There are the remains of several steeping pits, where the burnt alum shale would then have placed in water to dissolve the alum salts, these are rapidly nearing the cliff edge and will erode away in a few years time.
Loftus Alum Quarry Loftus Alum Quarry

Carved stone troughs can also be found which would have transported liquids around the site.

Loftus Alum Quarry

The alum liquor would have been transferred into a tank or cistern to allow any particles to settle out, a double walled circular cistern can be still be seen protruding from the edge of the cliff.

Loftus Alum Quarry

The settled liquor would then have been transferred to the Alum House where it was concentrated by evaporation until a specific concentration was reached, said to be the point where an egg would float in it. Akali (usually kelp or urine) was then added and the alum crystals formed as the liquid cooled.

INDUSTRIAL HERITAGE WALK – Grosmont and Esk Valley – 13:00 – 13/09/09

Sunday 13th September

Around Grosmont and Esk Valley

Meet outside St. Matthew’s Parish Church
At 1pm for a short walk
Over Lease Rigg
Return approx. 5pm

Details will include Hagg’s mine and Esk Valley mine, description of mining methods and tour of loco sheds.
Exhibition inside the Church.

Walk led by Simon Chapman
Author of Grosmont and it’s mines.
Refreshments included

Skelton Park Ironstone Mine

Skelton Park is the most complete set of ironstone mining buildings left in Cleveland, the mine was operated by Bell Brothers between 1872 and 1923, then Dorman Long through to 1938.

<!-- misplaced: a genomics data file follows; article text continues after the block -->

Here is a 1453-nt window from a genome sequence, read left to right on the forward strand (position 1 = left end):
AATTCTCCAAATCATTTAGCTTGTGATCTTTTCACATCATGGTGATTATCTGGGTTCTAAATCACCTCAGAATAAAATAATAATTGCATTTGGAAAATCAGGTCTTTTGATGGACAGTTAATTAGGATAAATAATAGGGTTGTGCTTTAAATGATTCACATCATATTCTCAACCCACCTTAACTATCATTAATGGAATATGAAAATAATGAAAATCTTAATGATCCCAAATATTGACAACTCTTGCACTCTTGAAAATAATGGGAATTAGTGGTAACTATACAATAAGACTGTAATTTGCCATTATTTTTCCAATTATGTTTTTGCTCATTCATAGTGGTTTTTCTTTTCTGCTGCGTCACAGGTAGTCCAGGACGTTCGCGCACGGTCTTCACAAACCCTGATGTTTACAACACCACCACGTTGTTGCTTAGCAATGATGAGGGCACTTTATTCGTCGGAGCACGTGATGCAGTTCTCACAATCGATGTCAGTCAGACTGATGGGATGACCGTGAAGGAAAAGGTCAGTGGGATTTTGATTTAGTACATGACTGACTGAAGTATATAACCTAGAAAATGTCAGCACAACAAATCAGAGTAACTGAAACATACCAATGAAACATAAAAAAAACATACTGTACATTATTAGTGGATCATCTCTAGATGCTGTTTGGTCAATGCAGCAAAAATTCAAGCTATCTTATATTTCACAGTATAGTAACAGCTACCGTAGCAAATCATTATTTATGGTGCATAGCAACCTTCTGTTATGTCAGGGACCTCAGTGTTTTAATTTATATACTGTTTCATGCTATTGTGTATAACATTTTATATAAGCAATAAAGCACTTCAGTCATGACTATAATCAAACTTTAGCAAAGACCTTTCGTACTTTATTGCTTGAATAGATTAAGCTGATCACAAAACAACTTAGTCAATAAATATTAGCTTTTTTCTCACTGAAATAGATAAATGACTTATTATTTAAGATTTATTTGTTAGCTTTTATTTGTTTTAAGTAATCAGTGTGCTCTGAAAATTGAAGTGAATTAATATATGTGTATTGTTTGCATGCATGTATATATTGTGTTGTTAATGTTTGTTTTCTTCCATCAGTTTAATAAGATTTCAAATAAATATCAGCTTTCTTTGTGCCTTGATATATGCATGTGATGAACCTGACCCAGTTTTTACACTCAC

Skelton Park Site

The most substantial building on site is the Main Winding House, dated 1872. This housed a steam winding engine which wound cages in the adjacent 384ft deep downcast shaft. The roof of this building was intact until late 1994 when it finally succumbed to the elements.

Skelton Park Main Winding House  Skelton Park, Main Winding House and Downcast Shaft

Skelton Park Main Winding House Skelton Park Main Winding House

The largely intact Power House originally housed an air compressor for drilling and haulage, attached to this are a small ambulance room and time office.

Skelton Park, Power House Skelton Park, Power House

The impressive Schiele fanhouse building also houses the 378ft deep upcast shaft. The different coloured 8ft of bricks at the top of shaft date from its conversion to also be winding shaft as well as ventilation.

Skelton Park, Fanhouse and Shaft Skelton Park, Fan House and Upcast Shaft

Skelton Park, Fanhouse and Upcast Shaft Skelton Park, Upcast Shaft

Next to the fanhouse is a Secondary Winding House, its construction suggest it was modified for hauling in the upcast shaft and may originally have been used during construction of the downcast shaft which can be seen from the window.

Skelton Park, Secondary Winding House Skelton Park, Downcast Shaft

Numerous other ranges of mine buildings still exist, such as a saddlers shop and Provinder House used for preparation of feed for the horses.

Skelton Park, Saddlers Shop and Provender House 

Also a Blacksmiths and Joiners workshops.

Skelton Park, Blacksmiths Shop and Joiners Shop  

A substation from the electrification of the site in 1909 is shown below, the base of a chimney, weighbridge, boiler pump house, horse gins and a couple of powder magazines are also hidden away within the site. 

Skelton Park, Substation Skelton Park, Bell Brothers Brick

Please note that the mine site is on private land and the mine managers house approached from Skelton Ellers has been converted into a private residence so should not be visited. That said the path from Back Lane in Skelton is heavily used by dog walkers. A detailed survey of the site can be found in the excellent “Skelton Park Ironstone Mine” by Simon Chapman.

Skelton Park Site